Just a question I thought of while playing an amazing game about time travel (13 sentinals aegis rim). What are the most bullet-proof cryptographic methods for proving you've come from beyond a particular year? (e.g. 2069)

My current idea goes something like this:

  1. A huge trust-worthy company (e.g. Google) creates a super secret key and a public key.
  2. Every year, they put out the message "Hello *current year*!" (e.g. in 2069, they put out the message "Hello 2069!")
  3. Using the secret key, they publish a digital signature for their annual statement

If this scheme was implemented, and a time-traveler came back to me and showed "Hello 2069!" with a matching digital signature, I'd have 1 of two choices:

  1. Believe the time-traveler
  2. Google has been compromised, and their secret key has been leaked

Obviously, not a perfect scheme, but still quite decent I think. My question is: is there a more full-proof cryptographic scheme so that a time traveler can prove they've come from the distant year of 2069? Perhaps using some decentralized public consensus instead of a single point-of-failure like Google. For example, using a joint signature by 4 different companies (e.g. Google, Amazon, Apple, and Microsoft).

To be clear, a time-traveler can do a ton of things to prove they're from the future (e.g. pointing out exact weather/solar flare patterns), but I'm talking about more mathematical/cryptographic proof methods.

  • 1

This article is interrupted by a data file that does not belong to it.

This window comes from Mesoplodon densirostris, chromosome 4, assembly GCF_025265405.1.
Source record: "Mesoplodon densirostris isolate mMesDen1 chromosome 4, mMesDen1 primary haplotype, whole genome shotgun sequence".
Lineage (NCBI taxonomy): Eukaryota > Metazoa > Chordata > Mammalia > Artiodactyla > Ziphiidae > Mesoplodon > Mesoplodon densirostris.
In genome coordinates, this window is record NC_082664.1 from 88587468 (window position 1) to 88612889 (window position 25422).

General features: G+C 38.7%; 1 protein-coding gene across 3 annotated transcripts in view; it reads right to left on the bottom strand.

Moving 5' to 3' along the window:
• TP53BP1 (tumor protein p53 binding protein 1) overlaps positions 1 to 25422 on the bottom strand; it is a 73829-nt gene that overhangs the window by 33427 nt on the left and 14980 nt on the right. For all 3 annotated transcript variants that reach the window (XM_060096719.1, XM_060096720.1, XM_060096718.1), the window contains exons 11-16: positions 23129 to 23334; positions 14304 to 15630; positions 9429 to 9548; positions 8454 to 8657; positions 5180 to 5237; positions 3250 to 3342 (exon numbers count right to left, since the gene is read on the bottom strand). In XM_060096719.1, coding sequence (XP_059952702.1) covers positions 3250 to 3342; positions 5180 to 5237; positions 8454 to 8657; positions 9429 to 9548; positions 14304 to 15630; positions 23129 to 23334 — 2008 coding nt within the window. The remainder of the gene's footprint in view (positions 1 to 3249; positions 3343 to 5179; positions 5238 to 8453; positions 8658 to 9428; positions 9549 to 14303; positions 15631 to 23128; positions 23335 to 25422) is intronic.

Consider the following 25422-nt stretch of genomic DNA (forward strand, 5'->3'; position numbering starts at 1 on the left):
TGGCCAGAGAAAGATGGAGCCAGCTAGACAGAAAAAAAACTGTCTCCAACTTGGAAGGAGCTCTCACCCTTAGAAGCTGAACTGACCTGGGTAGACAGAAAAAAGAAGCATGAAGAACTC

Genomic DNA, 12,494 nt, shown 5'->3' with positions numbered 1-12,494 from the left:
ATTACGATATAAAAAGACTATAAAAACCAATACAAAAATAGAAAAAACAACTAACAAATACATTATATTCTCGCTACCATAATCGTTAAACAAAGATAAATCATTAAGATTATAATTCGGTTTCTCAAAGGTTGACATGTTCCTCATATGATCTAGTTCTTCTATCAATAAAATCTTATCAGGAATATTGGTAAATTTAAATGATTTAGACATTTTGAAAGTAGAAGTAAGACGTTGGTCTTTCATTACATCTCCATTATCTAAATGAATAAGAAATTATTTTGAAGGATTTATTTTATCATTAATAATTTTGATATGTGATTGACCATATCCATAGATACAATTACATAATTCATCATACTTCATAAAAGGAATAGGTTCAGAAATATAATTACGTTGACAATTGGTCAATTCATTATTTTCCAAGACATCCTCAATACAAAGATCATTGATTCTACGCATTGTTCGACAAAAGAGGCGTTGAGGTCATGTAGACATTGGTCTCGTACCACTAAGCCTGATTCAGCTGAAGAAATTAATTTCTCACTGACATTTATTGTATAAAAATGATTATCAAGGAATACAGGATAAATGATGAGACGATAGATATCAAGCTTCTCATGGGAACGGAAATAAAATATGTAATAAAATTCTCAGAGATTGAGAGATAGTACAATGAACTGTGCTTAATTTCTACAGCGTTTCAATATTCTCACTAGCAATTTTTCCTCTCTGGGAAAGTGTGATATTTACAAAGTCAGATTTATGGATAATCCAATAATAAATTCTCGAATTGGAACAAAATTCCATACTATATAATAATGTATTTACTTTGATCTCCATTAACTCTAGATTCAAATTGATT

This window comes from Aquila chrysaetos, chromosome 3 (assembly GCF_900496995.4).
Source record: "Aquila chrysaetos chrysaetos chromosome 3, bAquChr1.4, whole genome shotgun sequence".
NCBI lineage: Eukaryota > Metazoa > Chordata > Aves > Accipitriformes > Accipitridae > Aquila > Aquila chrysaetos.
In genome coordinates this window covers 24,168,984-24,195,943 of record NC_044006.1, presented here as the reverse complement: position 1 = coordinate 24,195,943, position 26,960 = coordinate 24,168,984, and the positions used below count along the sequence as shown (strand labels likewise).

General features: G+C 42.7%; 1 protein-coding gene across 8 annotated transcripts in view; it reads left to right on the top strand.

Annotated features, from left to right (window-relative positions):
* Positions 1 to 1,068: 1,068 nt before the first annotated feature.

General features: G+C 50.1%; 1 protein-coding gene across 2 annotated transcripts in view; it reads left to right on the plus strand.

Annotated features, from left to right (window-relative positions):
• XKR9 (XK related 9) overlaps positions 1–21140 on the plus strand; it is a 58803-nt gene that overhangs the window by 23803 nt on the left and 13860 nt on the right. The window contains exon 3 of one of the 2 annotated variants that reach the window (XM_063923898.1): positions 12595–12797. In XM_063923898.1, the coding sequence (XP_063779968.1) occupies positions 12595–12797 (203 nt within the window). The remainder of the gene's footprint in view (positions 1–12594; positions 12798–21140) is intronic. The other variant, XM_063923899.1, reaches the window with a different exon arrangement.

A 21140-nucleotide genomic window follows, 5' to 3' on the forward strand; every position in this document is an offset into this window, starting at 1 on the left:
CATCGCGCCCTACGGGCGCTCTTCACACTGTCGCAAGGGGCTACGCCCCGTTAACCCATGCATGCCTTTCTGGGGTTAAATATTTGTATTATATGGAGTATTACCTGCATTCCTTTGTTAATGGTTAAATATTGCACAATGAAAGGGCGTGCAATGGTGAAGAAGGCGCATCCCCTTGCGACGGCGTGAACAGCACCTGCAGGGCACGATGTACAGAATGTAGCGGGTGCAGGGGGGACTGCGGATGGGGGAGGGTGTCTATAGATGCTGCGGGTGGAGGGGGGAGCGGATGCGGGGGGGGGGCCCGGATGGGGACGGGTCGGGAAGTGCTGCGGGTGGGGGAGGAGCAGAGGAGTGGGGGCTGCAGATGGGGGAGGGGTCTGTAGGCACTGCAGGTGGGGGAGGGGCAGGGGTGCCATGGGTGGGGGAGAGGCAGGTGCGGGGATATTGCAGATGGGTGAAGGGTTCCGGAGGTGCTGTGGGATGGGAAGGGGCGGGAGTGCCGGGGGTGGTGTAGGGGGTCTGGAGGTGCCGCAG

$\begingroup$ A plausible proof'd be the following. Let's assume we can use the moduli from the RSA factoring challenge, i.e., no one, especially the time-traveller knows the factors. For instance, let's use the 2048-bit modulus (en.wikipedia.org/wiki/RSA_numbers#RSA-2048). The time-travellers should compute a Verifiable Delay Function (VDF) on the input of one of the Bitcoin blocks from 2022 (or some string which is verifiably from 2022). The time-delay parameter of the VDF should be 47 years. The time-traveller can prove that they correctly computed the VDF. Alternatively class groups can be used. $\endgroup$ Apr 27, 2022 at 7:44

1 Answer 1


This can be done using the RFC 3161 standard, for example. There are similarities with your idea, using a PKI and digital signatures. The keyword is Trusted Timestamping and it requires a trusted third party, referred to as a Time Stamping Authority (TSA).

Basically, create a one way hash of the data that needs to be timestamped (could be the headline from a major newspaper on the date, or any other data which should not be possible to repudiate). To this is anppended the official timestamp from the TSA, which is digitally signed by the TSA.

This can then be checked by anyone.

There are also distributed schemes that can achieve the same goal.

Edit: You could use something like OpenGPG. Alternatively one way to go (though not yet standardized) is using distributed Ledgers, such as Blockchain. See an IETF draft here.

  • $\begingroup$ Thanks so much for referring me to Trusted Timestamping! Also, the thing I'm mainly concerned with is removing the need for a trusted third-party. I'd love more elaboration on distributed schemes that allow for that. $\endgroup$
    – chausies
    Apr 27, 2022 at 7:49

Your Answer

By clicking “Post Your Answer”, you agree to our terms of service and acknowledge you have read our privacy policy.

Not the answer you're looking for? Browse other questions tagged or ask your own question.